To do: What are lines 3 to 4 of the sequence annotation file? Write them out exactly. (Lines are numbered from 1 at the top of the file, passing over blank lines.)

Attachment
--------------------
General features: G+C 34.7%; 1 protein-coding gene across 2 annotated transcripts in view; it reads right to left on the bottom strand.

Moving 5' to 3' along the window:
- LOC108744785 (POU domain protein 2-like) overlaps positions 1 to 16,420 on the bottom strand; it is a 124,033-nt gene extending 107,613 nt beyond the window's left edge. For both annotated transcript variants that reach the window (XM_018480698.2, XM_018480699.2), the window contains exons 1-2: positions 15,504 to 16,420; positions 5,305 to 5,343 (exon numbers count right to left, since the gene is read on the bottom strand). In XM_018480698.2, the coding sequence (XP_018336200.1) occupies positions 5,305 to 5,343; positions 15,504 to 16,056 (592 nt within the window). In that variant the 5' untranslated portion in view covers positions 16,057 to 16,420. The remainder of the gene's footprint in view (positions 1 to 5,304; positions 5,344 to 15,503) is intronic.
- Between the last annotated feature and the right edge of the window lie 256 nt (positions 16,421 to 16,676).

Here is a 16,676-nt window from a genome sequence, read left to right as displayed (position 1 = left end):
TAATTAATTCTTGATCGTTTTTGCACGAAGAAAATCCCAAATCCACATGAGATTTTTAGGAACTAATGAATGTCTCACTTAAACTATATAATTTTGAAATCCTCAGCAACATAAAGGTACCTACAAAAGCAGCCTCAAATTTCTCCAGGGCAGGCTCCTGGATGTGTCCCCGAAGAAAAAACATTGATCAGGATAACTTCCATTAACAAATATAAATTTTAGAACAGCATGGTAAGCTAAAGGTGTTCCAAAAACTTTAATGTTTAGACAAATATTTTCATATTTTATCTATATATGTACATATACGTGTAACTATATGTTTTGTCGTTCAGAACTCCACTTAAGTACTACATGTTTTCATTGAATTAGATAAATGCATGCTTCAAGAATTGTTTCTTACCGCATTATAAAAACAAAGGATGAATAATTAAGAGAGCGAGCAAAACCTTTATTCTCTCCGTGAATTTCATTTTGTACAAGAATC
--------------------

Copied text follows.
- LOC108744785 (POU domain protein 2-like) overlaps positions 1 to 16,420 on the bottom strand; it is a 124,033-nt gene extending 107,613 nt beyond the window's left edge. For both annotated transcript variants that reach the window (XM_018480698.2, XM_018480699.2), the window contains exons 1-2: positions 15,504 to 16,420; positions 5,305 to 5,343 (exon numbers count right to left, since the gene is read on the bottom strand). In XM_018480698.2, the coding sequence (XP_018336200.1) occupies positions 5,305 to 5,343; positions 15,504 to 16,056 (592 nt within the window). In that variant the 5' untranslated portion in view covers positions 16,057 to 16,420. The remainder of the gene's footprint in view (positions 1 to 5,304; positions 5,344 to 15,503) is intronic.
- Between the last annotated feature and the right edge of the window lie 256 nt (positions 16,421 to 16,676).